Texas, Oklahoma Joining SEC Could Have Financial Ramifications For Big 12, Longhorn Network

With College Football Playoff expansion in the works and the NCAA as a whole undergoing numerous NIL changes, a conference realignment may be soon in the making. 

The Houston Chronicle published an article saying that the Texas Longhorns and Oklahoma Sooners have approached the Southeastern Conference (SEC) to possibly join the conference. Surprisingly, a decision on their potential addition to limk up with the SEC could come in a few weeks.

SEC Commissioner Greg Sankey declined to comment on the report at SEC media day and stated an announcement could come in the next couple of weeks.

Adding the likes of Texas and Oklahoma would give the powerhouse SEC 16 teams, the largest in major college football.

When asked at media day if the SEC has had any discussions with Texas or Oklahoma, Sankey stated: “I’m talking about the 2021 season.” 

Texas A&M seemed to push back on the idea at SEC media day. “We want to be the only SEC team from the state of Texas,” said athletic director Ross Bjork. “There’s a reason why Texas A&M left the Big 12, to stand alone and have its own identity. That’s our feeling.”

 

 

This should set up to be an interesting dilemma for the Big 12 conference. College Football is now in the business of money and this latest move is testament. 

In past years, the Big 12 was a prominent power figure in the world of college football with Texas and Oklahoma serving as the face of the conference and the Red River Rivalry between the two schools serving as the Big 12’s annual spectacle for all football fans to witness.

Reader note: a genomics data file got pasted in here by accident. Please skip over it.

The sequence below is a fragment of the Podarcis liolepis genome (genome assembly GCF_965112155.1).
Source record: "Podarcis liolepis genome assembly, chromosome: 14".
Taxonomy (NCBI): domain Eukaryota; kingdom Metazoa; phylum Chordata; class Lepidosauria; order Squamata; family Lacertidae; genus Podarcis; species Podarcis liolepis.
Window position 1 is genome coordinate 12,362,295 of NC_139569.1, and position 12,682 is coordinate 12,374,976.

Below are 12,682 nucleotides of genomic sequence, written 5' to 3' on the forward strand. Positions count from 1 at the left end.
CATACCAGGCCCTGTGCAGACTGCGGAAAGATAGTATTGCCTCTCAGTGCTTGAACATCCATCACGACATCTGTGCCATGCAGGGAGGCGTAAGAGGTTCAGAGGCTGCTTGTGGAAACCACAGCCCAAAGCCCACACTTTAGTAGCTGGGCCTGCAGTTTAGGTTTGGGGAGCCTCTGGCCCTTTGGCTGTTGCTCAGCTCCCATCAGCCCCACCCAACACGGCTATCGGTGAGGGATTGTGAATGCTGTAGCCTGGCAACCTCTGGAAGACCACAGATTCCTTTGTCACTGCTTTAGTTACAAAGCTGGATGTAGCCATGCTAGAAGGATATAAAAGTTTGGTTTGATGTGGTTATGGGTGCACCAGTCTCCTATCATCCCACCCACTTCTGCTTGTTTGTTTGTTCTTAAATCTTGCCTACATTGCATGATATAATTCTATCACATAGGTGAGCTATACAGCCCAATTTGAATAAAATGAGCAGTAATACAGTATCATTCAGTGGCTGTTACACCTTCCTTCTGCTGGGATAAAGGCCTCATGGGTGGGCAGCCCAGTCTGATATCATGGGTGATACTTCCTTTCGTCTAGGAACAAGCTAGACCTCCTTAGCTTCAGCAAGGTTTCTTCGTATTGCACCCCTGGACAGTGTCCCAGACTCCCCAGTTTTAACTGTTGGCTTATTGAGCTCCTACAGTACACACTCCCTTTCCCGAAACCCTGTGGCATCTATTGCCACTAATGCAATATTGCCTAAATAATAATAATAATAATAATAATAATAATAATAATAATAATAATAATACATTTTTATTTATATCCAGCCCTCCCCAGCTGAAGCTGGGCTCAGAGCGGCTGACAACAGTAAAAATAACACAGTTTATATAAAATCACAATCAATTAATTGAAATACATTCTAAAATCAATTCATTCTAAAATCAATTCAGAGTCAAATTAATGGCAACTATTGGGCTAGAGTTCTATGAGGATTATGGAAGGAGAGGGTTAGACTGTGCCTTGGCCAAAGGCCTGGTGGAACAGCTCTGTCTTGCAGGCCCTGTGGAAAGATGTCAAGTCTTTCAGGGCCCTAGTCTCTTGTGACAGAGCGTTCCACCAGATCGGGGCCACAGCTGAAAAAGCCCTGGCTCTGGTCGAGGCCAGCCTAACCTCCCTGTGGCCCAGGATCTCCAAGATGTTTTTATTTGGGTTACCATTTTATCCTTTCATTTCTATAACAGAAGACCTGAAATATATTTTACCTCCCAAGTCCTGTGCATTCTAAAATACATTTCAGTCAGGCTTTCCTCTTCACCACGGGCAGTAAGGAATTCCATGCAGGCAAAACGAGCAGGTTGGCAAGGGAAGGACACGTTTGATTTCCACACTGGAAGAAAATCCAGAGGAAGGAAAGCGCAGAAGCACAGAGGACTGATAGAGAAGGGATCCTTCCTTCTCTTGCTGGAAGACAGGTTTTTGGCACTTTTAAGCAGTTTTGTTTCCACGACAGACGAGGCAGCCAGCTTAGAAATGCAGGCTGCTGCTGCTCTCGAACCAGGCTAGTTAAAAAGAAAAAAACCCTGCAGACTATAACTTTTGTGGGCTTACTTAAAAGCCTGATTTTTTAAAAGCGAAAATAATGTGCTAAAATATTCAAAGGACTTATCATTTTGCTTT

The Texas Longhorns was once a dominant powerhouse in college football, mostly remembered for their mid-2000s run under the leadership of legendary and current North Carolina Head Coach, Mac Brown.

4 National Championships, 32 Conference Championships in its program’s history and a host of Texas Longhorn football legends that graced football fields in burnt orange and electrified fans such as Earl Campbell, Ricky Williams, Vince Young, and the late Cedric Benson allow the Longhorns to market themselves as the ‘ideal powerhouse program’.

Texas became large enough to stand on their own – recruiting and financially, leading to their own TV deal with ESPN, the Longhorn Network. 

According to AL.com, the Texas Longhorn Network deal runs through 2031. ESPN, starting in 2024 will own all SEC rights. If Texas were to join the SEC, then both parties could work out a compromise regarding the Longhorn Network component, but FOX has Big 12 rights and presumably do not want to lose two of its biggest stars: not even including the Red River Rivalry. 

With the landscape of college football shifting seemingly daily, many different options could be on the table for discussion. From power-conference realignments to potential 16 team playoff formats – such changes should massively alter the entire college football business model.

A new era of college football is upon us which could bring consistent alterations and major alignemtn shifts for future years to come.